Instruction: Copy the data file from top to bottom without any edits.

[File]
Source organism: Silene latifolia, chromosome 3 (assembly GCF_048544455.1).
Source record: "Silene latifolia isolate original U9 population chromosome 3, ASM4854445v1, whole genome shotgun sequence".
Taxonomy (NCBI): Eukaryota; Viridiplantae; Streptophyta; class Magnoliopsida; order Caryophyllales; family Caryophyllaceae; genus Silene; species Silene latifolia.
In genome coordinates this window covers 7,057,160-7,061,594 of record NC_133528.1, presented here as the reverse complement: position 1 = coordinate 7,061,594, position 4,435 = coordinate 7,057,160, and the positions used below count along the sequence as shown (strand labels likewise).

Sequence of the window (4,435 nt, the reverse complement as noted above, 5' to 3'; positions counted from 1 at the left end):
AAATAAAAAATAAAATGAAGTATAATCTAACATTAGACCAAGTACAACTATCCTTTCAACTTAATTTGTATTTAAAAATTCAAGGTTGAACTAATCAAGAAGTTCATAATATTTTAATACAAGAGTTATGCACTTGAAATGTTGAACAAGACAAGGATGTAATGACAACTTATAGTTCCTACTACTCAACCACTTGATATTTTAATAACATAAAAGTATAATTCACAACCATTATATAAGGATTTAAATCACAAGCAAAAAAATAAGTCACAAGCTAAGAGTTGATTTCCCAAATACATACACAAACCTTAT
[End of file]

Source organism: Silene latifolia, chromosome 3 (assembly GCF_048544455.1).
Source record: "Silene latifolia isolate original U9 population chromosome 3, ASM4854445v1, whole genome shotgun sequence".
Taxonomy (NCBI): Eukaryota; Viridiplantae; Streptophyta; class Magnoliopsida; order Caryophyllales; family Caryophyllaceae; genus Silene; species Silene latifolia.
In genome coordinates this window covers 7,057,160-7,061,594 of record NC_133528.1, presented here as the reverse complement: position 1 = coordinate 7,061,594, position 4,435 = coordinate 7,057,160, and the positions used below count along the sequence as shown (strand labels likewise).

Sequence of the window (4,435 nt, the reverse complement as noted above, 5' to 3'; positions counted from 1 at the left end):
AAATAAAAAATAAAATGAAGTATAATCTAACATTAGACCAAGTACAACTATCCTTTCAACTTAATTTGTATTTAAAAATTCAAGGTTGAACTAATCAAGAAGTTCATAATATTTTAATACAAGAGTTATGCACTTGAAATGTTGAACAAGACAAGGATGTAATGACAACTTATAGTTCCTACTACTCAACCACTTGATATTTTAATAACATAAAAGTATAATTCACAACCATTATATAAGGATTTAAATCACAAGCAAAAAAATAAGTCACAAGCTAAGAGTTGATTTCCCAAATACATACACAAACCTTAT